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Self-Assessment on Fall Risk

Are you always worried about falling as you age?


Or has this never occurred to you?


A fall is defined as “an event that causes a person coming to rest on the ground or floor or other lower level”. It was estimated that there was a 30%-40% falls prevalence among older adults over the age of 65 years old. In Malaysian community-dwelling older adults aged over 60 years, falls incidence ranged between 15% to 34%. These figures corroborate with the global reports with one third/fourth older adults experiencing a fall annually. (Yoshida S. A et.al, 2007)


The American Geriatric Society has established the evidence-based clinical practice guidelines which encourages older adults to do medical screening for falls and a thorough diagnostic assessment to identify modifiable risks so that the risks of fall can be minimize.


Unfortunately, previous study shows that, majority of the community dwelling older adults underestimate the impact of fall even if they acknowledge the importance of fall prevention. Early fall prevention is also called as fall risk detection, it emphasises on the simple assessment tool from the view of cognitive, sensation, muscle strength, balance, comorbidities, falls history, medication intake and home evaluation hazards. (Romli MH et al., 2016)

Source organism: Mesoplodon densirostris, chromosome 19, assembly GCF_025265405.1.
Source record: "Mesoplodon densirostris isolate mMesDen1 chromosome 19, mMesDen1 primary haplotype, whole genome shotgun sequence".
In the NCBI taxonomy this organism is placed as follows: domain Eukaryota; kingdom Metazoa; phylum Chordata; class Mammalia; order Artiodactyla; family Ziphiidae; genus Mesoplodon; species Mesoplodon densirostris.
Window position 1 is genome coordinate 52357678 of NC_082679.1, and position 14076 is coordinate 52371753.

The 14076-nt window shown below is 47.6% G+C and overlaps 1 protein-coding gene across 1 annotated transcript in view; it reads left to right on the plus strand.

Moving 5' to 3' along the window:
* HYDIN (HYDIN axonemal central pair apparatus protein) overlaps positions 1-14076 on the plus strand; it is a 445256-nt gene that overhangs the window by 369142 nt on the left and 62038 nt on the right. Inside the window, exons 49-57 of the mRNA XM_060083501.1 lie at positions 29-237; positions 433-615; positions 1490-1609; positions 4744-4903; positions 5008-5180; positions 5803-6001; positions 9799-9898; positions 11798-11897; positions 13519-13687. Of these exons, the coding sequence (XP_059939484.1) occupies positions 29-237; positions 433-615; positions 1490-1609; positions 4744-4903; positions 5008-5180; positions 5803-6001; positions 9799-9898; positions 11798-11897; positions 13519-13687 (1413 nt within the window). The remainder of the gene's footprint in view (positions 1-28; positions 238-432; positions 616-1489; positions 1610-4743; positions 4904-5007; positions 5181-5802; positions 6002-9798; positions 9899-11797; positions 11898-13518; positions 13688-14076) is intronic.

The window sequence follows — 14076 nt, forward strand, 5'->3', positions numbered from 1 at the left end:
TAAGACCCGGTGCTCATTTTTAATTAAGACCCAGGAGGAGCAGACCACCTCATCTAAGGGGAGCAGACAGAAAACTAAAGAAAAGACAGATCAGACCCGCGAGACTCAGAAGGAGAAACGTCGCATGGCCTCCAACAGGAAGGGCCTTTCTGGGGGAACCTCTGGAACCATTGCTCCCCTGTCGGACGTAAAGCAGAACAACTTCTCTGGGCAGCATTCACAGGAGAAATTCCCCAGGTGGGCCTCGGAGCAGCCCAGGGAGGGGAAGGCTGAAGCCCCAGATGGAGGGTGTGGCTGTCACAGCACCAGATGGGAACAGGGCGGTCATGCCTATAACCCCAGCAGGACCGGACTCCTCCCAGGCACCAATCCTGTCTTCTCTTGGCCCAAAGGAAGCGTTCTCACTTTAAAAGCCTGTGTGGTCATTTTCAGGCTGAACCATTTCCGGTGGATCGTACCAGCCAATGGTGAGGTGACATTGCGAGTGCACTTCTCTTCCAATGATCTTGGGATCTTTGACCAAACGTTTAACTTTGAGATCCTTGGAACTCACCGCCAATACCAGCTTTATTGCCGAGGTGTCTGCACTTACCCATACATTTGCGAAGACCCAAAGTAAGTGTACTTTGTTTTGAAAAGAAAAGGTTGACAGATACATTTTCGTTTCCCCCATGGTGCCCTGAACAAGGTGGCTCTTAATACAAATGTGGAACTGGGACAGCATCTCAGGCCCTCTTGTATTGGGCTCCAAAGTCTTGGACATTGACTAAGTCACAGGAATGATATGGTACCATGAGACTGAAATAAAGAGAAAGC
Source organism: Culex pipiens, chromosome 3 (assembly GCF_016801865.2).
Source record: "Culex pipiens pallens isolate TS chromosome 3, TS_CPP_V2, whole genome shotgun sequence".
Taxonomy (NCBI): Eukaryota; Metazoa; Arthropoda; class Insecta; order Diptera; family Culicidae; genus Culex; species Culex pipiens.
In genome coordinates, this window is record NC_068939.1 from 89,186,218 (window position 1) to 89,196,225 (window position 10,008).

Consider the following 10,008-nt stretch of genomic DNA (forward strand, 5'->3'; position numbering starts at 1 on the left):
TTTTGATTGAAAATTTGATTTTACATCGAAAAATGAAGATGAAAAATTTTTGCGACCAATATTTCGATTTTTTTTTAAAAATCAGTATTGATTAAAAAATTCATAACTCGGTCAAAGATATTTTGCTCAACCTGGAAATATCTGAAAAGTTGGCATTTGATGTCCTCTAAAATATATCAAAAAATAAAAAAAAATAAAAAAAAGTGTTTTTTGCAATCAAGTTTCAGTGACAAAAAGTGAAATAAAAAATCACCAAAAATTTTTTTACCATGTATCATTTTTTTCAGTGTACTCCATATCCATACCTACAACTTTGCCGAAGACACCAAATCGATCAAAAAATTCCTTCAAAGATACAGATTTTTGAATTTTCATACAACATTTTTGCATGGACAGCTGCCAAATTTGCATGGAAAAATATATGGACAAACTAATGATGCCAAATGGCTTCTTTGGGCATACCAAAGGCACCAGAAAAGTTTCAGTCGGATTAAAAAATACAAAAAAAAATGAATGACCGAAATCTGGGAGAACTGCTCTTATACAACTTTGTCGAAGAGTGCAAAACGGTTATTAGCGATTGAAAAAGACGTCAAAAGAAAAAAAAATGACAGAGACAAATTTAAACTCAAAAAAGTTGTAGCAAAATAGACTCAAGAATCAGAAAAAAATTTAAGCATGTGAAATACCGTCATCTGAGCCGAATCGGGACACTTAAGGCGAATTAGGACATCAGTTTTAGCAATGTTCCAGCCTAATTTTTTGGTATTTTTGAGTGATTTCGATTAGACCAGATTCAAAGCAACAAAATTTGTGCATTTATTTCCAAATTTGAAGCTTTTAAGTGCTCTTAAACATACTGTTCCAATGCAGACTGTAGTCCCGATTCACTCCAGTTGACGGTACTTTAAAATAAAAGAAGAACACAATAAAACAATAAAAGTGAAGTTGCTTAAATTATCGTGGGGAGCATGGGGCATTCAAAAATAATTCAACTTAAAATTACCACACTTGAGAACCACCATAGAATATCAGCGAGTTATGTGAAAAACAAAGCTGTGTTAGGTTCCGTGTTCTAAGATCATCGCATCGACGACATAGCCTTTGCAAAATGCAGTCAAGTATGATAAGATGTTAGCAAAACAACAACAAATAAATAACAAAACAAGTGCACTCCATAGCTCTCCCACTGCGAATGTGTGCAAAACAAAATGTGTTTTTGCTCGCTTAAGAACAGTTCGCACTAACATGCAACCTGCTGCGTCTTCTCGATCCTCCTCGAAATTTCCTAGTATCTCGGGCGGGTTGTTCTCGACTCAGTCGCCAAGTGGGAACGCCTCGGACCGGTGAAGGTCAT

However, the understanding of fall and its consequences among older adults in Malaysia is still inadequate. Although not all falls will have serious effects, in older adults, the effects may amplify greatly. In fact, when a fall incident happens to an older adult, they have a higher possibility of having a hip fracture, stroke, or laceration. Owing to the reduced metabolism and delayed healing process, longer recovery is required for them. Hence, secondary complications such as muscle weakness and cardiopulmonary function will be affected. Overall, a fall can cause reduced functional activities and thus reduce the quality of life of the patient as they may need assistive devices or help from others to accomplish activities daily living.






Risk factors of falls (Laurence Z et al., 2002)

  • Muscle weakness

  • History of falls

  • Gait deficit

  • Balance deficit

  • Use assistive device

  • Visual deficit

  • Arthritis Impaired ADL

  • Depression

  • Cognitive impairment

  • Age > 80 years


Therefore, keeping oneself in check to prevent recurrent falls is vital for the elderlies. You can assess yourself or request help from someone else. Here are ways to assess yourself.



Usually, older adults have multiple risk factors that require medical, physiotherapy management and adoption of new behaviours such as exercise. In conclusion, acknowledgement of the consequences of fall only is never enough; changing the behaviours toward fall is the key point. The execution of fall prevention should not be blamed on others but yourself as you are your own responsibility. Remember, prevention is always better than cure.






Reference:


Vivrette, R. L., Rubenstein, L. Z., Martin, J. L., Josephson, K. R., & Kramer, B. J. (2011). Development of a fall-risk self-assessment for community-dwelling seniors. Journal of aging and physical activity, 19(1), 16–29.


Rubenstein LZ, Josephson KR. The epidemiology of falls and syncope. Clinics in Geriatric Medicine. 2002;18(2):141–158.


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